Agency serious about trout tailwaters now

Harrisburg — Most of the truly great wild-trout fisheries in the United States are tailwaters, according to Bill Worobec. But none of them are in the Keystone State.

That needs to change, the Pennsylvania Fish & Boat commissioner from Lycoming County contends.

At his urging, the board of commissioners, at their recent meeting here, voted unanimously to pursue a policy of developing tailwaters.

Tailwater trout fisheries – fed by cold-water releases from the bottom of large reservoirs – create wild-trout habitat that extends for miles below dams.

Last year, when Worobec was president of the board, he directed commission staff to explore creating tailwaters. The policy statement adopted this summer, he noted, will guide the agency in its continuing quest to create world-class, wild-trout water.

“The commissioners recognize that the commonwealth’s cold-water fish populations are  increasingly imperiled by factors beyond the commission’s control,” the statement reads.

“Pennsylvania’s large reservoirs provide opportunities to expand wild-trout populations in the tailwaters with careful manipulation of cold-water releases from those reservoirs.

“Therefore, the commissioners direct the executive director  to actively seek and maximize opportunities available to protect, conserve and enhance, wherever possible, wild-trout populations in tailwaters below existing reservoirs.”

Commissioner Bob Bachman, of Lancaster County, suggested that persuading partners to establish cold-water releases for tailwater trout fisheries requires commission staffers to employ delicate negotiating skills.

He should know. Bachman is credited with creating several tailwater trout fisheries years ago while he was director of the Maryland Department of Natural Resources Fisheries Service.

“We are looking for opportunities to expand our naturally reproducing wild-trout populations,” he said. “This is a way to do that, to create habitat.”

Dams under consideration

Dave Miko, cold-water fisheries manager for the commission, briefed commissioners on the six reservoirs agency staff have selected as candidates for creating tailwater trout fisheries.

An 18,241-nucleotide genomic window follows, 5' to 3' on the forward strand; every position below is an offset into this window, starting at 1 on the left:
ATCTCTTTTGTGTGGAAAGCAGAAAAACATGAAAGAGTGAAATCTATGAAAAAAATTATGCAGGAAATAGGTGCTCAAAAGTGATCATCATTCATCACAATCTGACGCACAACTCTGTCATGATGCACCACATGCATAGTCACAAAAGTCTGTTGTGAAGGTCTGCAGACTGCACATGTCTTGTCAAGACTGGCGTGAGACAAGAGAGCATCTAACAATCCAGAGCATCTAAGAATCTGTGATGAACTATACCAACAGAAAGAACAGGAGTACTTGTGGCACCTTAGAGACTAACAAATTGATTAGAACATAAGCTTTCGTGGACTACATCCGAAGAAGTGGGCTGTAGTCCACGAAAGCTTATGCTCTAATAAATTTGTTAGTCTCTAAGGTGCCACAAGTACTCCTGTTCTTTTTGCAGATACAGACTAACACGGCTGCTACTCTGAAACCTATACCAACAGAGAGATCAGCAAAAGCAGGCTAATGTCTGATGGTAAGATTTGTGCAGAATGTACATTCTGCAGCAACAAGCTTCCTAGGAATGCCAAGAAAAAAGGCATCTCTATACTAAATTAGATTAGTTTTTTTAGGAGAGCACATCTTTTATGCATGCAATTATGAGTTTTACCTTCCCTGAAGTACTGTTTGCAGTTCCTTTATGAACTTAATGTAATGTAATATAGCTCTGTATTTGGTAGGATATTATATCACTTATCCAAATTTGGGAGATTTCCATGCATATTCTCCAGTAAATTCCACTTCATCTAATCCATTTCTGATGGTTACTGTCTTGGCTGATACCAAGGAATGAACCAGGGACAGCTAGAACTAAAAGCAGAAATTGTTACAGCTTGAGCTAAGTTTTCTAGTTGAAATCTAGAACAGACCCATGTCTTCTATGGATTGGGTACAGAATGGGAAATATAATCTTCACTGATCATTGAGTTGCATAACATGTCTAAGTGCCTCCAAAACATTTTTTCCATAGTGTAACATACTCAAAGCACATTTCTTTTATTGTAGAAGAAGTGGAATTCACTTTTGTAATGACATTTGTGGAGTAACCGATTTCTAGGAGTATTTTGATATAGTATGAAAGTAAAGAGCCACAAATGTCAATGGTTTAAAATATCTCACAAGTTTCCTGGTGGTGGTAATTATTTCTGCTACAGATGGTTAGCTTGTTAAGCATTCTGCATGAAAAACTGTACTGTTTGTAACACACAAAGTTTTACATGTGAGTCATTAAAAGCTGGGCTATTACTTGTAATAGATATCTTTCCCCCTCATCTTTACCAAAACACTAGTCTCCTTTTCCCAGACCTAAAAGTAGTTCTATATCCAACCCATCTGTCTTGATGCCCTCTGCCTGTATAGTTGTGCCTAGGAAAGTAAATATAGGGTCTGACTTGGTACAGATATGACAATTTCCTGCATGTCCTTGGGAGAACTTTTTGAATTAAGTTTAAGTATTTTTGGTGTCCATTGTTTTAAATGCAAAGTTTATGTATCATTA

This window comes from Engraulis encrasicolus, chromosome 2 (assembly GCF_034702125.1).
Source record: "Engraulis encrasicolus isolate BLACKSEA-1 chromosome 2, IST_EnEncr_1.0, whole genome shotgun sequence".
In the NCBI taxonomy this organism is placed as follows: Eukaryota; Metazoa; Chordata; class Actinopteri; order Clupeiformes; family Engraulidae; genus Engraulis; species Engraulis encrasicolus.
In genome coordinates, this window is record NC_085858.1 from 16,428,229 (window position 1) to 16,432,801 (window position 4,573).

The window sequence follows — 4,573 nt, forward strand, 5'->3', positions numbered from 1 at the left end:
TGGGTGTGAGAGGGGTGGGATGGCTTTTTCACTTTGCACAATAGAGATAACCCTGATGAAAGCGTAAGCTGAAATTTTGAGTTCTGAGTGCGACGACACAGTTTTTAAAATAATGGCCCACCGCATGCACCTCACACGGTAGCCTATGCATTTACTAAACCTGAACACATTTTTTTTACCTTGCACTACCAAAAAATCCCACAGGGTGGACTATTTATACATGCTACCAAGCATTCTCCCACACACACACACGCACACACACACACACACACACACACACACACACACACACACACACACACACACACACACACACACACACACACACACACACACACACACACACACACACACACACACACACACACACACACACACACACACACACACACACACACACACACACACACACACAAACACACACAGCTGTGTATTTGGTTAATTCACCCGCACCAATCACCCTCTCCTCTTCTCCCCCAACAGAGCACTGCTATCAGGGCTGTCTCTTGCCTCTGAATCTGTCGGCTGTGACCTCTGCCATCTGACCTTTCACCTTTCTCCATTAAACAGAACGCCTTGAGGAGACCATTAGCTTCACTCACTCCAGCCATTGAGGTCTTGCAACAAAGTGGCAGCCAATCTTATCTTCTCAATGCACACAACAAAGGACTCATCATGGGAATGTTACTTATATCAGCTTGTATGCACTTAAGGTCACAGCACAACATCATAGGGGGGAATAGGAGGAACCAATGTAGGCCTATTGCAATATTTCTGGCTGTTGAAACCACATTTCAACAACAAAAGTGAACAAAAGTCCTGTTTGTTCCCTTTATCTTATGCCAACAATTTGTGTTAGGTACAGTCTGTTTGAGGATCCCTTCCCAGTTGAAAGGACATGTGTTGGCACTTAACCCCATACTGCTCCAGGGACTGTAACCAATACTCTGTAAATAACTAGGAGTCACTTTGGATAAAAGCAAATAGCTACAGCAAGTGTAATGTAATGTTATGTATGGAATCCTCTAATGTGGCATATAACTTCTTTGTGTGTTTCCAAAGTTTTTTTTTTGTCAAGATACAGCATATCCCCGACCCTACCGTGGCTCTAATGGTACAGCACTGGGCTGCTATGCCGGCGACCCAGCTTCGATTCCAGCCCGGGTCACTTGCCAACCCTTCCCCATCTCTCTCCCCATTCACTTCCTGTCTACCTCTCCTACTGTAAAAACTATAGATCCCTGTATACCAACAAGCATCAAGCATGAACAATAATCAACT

The first is Quemahoning Reservoir  just south of Hollsopple in Somerset County. Dam construction  on Quemahoning Creek was completed way back in 1913.

The reservoir created by this dam is about five miles long and two miles wide at its widest point, and drains into the Stonycreek River.

The release from Quemahoning Dam is cold enough to support trout and create a tailwater fishery, Miko explained, but the stream below the dam is devoid of habitat for trout because it was dredged years ago.

Commissioner Len Lichvar, of Somerset County, who has lobbied to have Quemahoning included in the tailwaters initiative, noted that the local conservation district plans to start an extensive habitat-improvement project in the stream next year..

Miko said the Fish & Boat Commission is prepared to stock brown and rainbow trout fingerlings in the stream in 2013 if the habitat is suitable.

Francis E. Walter Dam on the Lehigh River on Carbon and Luzerne counties near Whitehaven is also a candidate.

The commission is currently evaluating flow models from that flood-control dam, owned and operated by the U.S. Army Corps of Engineers, to determine what releases are needed to create a tailwater trout fishery.

Miko noted that the dam’s tower might need to be modified to allow for more bottom releases, and there has been talk of increasing the reservoir’s 80-acre pool to store more cold water.

Lake Wallenpaupack, a hydro-electric dam on Wallenpaupack Creek near Hawley, is the third candidate for creating a tailwater trout fishery.

On the border of Pike and Wayne counties, it is owned by PP&O. Miko said the agency is currently negotiating with power company officials about cold-water releases.

Raystown Dam in Huntingdon County is the fourth candidate selected by commission staff.

Raystown Lake is the largest lake that is entirely within Pennsylvania. It is a hydroelectric project. The 8,300-acre reservoir was completed in 1973 by the U.S. Army Corps of Engineers.

Created primarily to control floods, provide electricity and support recreational activities, Raystown dam is currently releasing warm water into the Raystown Branch of the Juniata River.

The Raystown Branch flows 5.4 miles to its mouth with the larger Juniata River.

Fish & Boat Commission officials recently met onsite with Corps officials about changing Raystown’s release from warm water to cold.

According to Miko, the commission is submitting a letter formally requesting the change to the Baltimore District Office of the Army Corps.

Cannonsville Reservoir is also on the commission’s list. The re­ser­voir in Delaware County, New York, was formed by impounding more than half of the West Branch of the Delaware River.

The westernmost of New York City’s reservoirs, put in service in 1964, it is the most recently constructed New York City-owned reservoir.

The commission is involved in complex multi-agency, multi-state negotiations with New York City to increase Cannonsville Dam’s cold-water releases.

The final dam under consideration for the tailwater trout initiative is Beltzville Dam.

A U.S. Army Corps of Engineers flood control project, the dam on Pohopoco Creek creates a 951-acre lake in Carbon County.

Beltzville Dam is already required to meet cold-water release requirements, Miko conceded, but must do better.

“We need to work closer with the folks at Beltzville to see if there is a way to more efficiently use the cold water that is available in Beltzville Lake,” he said.

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